It can happen in two shakes of a tail – among the hustle and bustle of the weekdays or the in-and-out of guests on the weekend, your pet can slither right out the front door. While you might be able to call your pet back in and continue on your way, sometimes that escape can lead to danger. Just ask Wynton, whose open-door opportunity turned into a traumatic adventure:
“Wynton, my little Russian Blue cat explored our terrace (door mistakenly left open by visitor) and fell eight floors,” writes mom Chandi. “After 1.5 hours of drama and heroism on the part of my son, he was rescued from a rooftop and rushed to the New York Medical Center at midnight.”
While any fall is a harrowing experience for a cat, if the fall is over seven stories high, the number of injuries actually decreases because the cat has time to react. So, believe it or not, the high-rise fall was in Wynton’s favor.
“He had a punctured lung, blood in the bladder, multiple fractures of the pelvis and two fractured vertebrae,” continues Chandi. “Ten days in the ICU and three weeks of medical boarding – and two months later Wynton is up and about.”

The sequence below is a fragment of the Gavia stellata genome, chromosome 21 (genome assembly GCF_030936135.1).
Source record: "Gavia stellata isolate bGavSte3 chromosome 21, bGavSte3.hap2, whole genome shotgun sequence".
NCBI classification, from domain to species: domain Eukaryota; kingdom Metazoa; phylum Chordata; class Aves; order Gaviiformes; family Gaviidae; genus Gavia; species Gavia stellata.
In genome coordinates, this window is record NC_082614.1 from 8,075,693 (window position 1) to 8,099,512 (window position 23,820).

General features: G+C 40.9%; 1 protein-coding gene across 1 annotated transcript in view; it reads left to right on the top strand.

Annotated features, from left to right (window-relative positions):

Though he’s expected to always have a bit of a limp, Wynton has been healing well at home. He’s been released from the confinement of the bedroom and allowed to roam with supervision, much to the curiosity of his feline brother, Louis.
When all was said and done, Wynton maxed out on his Petplan policy benefit – with $10,000 in reimbursement paid to his thankful family: “We are just so relieved to have the little guy back in our lives, his peppy, pixie self. PETPLAN, what can I say? They were simply magnificent. Showed concern, interest and settled the bill efficiently and in a timely fashion.”
Curious about the physics of falls? Check out Dr. Kim Smyth’s blog on high rise syndrome to find out exactly how Wynton could walk away on all four paws.